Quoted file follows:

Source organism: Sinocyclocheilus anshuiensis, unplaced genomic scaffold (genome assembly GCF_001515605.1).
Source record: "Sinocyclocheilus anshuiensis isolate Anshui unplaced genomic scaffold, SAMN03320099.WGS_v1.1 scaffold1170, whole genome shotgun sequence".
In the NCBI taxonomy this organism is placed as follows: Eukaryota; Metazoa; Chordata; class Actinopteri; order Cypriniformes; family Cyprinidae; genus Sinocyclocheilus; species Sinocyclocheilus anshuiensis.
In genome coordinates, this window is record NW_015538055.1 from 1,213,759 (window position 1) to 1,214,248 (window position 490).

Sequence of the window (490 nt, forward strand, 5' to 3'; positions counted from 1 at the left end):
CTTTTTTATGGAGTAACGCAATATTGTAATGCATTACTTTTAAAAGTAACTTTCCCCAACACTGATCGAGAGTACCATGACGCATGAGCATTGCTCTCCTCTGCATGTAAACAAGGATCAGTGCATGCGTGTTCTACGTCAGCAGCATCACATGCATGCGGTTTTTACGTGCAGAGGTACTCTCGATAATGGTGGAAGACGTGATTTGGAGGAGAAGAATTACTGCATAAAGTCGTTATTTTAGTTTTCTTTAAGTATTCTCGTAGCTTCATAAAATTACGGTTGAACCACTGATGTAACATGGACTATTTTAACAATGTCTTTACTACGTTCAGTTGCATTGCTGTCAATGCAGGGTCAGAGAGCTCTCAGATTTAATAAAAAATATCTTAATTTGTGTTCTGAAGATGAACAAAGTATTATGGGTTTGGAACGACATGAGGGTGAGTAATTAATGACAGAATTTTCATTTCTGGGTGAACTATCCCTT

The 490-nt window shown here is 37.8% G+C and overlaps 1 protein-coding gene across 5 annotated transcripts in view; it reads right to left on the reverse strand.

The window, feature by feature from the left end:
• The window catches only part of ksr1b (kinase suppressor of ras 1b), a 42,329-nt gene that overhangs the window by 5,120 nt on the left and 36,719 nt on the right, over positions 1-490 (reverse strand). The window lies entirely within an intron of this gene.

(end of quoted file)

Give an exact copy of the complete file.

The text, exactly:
Source organism: Sinocyclocheilus anshuiensis, unplaced genomic scaffold (genome assembly GCF_001515605.1).
Source record: "Sinocyclocheilus anshuiensis isolate Anshui unplaced genomic scaffold, SAMN03320099.WGS_v1.1 scaffold1170, whole genome shotgun sequence".
In the NCBI taxonomy this organism is placed as follows: Eukaryota; Metazoa; Chordata; class Actinopteri; order Cypriniformes; family Cyprinidae; genus Sinocyclocheilus; species Sinocyclocheilus anshuiensis.
In genome coordinates, this window is record NW_015538055.1 from 1,213,759 (window position 1) to 1,214,248 (window position 490).

Sequence of the window (490 nt, forward strand, 5' to 3'; positions counted from 1 at the left end):
CTTTTTTATGGAGTAACGCAATATTGTAATGCATTACTTTTAAAAGTAACTTTCCCCAACACTGATCGAGAGTACCATGACGCATGAGCATTGCTCTCCTCTGCATGTAAACAAGGATCAGTGCATGCGTGTTCTACGTCAGCAGCATCACATGCATGCGGTTTTTACGTGCAGAGGTACTCTCGATAATGGTGGAAGACGTGATTTGGAGGAGAAGAATTACTGCATAAAGTCGTTATTTTAGTTTTCTTTAAGTATTCTCGTAGCTTCATAAAATTACGGTTGAACCACTGATGTAACATGGACTATTTTAACAATGTCTTTACTACGTTCAGTTGCATTGCTGTCAATGCAGGGTCAGAGAGCTCTCAGATTTAATAAAAAATATCTTAATTTGTGTTCTGAAGATGAACAAAGTATTATGGGTTTGGAACGACATGAGGGTGAGTAATTAATGACAGAATTTTCATTTCTGGGTGAACTATCCCTT

The 490-nt window shown here is 37.8% G+C and overlaps 1 protein-coding gene across 5 annotated transcripts in view; it reads right to left on the reverse strand.

The window, feature by feature from the left end:
• The window catches only part of ksr1b (kinase suppressor of ras 1b), a 42,329-nt gene that overhangs the window by 5,120 nt on the left and 36,719 nt on the right, over positions 1-490 (reverse strand). The window lies entirely within an intron of this gene.